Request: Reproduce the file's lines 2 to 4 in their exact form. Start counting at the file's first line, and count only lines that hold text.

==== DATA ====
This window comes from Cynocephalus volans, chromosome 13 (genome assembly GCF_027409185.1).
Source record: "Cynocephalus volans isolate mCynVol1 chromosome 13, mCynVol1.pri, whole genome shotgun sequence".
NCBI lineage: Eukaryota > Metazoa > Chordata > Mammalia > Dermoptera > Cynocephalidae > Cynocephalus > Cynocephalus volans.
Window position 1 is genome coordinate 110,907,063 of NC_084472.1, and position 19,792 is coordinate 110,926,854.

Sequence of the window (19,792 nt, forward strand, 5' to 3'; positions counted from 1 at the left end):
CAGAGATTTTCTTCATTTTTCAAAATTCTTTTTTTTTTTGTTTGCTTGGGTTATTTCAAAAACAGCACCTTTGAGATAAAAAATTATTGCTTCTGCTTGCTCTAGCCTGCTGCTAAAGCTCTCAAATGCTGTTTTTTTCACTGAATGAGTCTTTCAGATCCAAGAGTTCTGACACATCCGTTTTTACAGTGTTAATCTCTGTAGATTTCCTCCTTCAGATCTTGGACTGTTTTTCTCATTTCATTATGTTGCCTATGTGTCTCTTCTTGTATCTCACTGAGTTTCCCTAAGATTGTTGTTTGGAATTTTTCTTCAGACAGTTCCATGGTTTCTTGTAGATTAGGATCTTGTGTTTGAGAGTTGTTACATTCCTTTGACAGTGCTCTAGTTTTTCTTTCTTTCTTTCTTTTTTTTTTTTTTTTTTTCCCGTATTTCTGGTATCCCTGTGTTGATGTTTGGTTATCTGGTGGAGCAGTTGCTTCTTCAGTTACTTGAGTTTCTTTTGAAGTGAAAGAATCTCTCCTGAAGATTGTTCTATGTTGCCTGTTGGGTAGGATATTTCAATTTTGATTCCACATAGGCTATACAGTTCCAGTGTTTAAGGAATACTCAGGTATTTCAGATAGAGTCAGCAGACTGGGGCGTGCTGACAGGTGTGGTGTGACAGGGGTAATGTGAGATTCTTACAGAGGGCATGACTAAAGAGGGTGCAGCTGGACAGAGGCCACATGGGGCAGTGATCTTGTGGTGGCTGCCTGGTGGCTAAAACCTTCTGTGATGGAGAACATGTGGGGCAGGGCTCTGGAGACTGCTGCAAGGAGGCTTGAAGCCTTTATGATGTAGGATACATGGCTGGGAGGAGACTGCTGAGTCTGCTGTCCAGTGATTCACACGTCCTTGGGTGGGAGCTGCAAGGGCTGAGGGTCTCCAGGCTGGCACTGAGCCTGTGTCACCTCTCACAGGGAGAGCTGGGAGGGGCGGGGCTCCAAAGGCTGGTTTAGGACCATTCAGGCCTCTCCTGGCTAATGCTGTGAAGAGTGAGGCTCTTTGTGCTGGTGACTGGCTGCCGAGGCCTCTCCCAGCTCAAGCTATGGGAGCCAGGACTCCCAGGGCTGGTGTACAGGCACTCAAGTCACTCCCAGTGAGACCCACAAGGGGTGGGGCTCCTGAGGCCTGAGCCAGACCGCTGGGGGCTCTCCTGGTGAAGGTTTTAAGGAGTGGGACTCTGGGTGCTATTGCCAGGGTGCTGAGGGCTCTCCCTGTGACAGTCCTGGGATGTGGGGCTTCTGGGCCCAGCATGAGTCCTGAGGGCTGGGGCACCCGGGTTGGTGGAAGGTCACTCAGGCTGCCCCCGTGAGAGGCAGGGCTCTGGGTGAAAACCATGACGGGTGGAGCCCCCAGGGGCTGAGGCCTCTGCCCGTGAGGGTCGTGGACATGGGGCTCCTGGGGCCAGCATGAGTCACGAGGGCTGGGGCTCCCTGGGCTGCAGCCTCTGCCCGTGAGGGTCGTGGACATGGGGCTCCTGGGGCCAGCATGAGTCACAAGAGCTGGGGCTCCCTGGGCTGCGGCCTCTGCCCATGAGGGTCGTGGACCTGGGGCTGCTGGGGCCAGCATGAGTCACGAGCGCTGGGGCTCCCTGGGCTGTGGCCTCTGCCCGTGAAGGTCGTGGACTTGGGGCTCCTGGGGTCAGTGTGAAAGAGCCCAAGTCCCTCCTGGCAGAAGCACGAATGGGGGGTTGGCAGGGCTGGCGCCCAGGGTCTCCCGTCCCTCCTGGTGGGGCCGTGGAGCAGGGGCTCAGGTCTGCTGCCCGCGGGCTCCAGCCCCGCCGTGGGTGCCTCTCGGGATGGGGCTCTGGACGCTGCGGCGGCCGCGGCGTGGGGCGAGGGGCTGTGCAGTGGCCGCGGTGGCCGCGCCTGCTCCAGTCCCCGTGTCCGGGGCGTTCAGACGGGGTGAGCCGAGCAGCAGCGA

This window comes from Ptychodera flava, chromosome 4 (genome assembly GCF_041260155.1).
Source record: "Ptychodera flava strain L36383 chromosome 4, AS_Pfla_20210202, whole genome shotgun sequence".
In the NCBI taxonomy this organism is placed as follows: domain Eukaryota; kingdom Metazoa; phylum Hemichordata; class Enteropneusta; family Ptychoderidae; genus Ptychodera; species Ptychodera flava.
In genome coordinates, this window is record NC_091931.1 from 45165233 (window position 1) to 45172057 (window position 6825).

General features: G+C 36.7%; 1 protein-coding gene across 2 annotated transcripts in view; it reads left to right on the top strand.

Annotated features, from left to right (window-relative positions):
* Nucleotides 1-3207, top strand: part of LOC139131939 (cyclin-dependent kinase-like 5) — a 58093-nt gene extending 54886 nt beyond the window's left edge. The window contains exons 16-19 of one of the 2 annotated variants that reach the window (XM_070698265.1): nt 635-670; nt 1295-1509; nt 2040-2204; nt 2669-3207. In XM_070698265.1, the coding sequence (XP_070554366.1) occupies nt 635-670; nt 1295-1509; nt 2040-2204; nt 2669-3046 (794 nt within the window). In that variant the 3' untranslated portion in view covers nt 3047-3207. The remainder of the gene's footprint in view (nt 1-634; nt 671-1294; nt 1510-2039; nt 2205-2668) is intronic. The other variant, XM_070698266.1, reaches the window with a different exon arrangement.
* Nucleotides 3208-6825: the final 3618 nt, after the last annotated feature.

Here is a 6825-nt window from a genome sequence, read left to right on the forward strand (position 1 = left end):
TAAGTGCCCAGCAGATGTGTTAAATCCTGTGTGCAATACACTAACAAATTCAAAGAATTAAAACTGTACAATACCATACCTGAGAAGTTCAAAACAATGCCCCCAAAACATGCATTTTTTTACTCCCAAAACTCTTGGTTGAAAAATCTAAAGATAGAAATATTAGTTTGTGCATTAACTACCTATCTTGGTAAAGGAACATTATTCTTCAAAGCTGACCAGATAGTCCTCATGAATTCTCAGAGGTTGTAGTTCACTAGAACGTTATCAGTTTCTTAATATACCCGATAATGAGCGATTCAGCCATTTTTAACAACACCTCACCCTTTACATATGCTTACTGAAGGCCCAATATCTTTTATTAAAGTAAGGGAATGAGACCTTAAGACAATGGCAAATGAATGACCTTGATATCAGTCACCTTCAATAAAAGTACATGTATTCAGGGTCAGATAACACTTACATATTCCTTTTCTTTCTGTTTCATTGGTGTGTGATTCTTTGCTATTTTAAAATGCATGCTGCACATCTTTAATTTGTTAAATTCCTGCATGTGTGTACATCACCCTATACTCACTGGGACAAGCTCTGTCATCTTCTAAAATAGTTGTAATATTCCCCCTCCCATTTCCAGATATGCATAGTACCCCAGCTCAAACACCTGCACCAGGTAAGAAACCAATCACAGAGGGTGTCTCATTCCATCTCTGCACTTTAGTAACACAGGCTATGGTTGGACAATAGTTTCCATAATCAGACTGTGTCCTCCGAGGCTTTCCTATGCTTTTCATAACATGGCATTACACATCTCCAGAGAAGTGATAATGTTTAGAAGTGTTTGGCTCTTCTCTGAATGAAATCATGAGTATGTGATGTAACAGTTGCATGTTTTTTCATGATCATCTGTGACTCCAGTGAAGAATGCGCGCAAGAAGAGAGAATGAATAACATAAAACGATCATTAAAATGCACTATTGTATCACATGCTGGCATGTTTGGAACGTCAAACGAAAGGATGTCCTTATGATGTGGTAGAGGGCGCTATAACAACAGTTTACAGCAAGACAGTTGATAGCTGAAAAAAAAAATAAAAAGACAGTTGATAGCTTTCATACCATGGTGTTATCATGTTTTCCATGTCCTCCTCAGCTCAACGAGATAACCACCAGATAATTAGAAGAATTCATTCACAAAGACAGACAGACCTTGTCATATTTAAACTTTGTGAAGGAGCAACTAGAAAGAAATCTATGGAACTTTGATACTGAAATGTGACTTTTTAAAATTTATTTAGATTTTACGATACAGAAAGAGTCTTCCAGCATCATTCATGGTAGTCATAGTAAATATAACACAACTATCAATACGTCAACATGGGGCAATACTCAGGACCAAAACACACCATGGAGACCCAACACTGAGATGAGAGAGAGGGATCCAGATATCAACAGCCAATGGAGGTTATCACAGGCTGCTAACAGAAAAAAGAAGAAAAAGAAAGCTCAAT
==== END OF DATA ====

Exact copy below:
Source record: "Cynocephalus volans isolate mCynVol1 chromosome 13, mCynVol1.pri, whole genome shotgun sequence".
NCBI lineage: Eukaryota > Metazoa > Chordata > Mammalia > Dermoptera > Cynocephalidae > Cynocephalus > Cynocephalus volans.
Window position 1 is genome coordinate 110,907,063 of NC_084472.1, and position 19,792 is coordinate 110,926,854.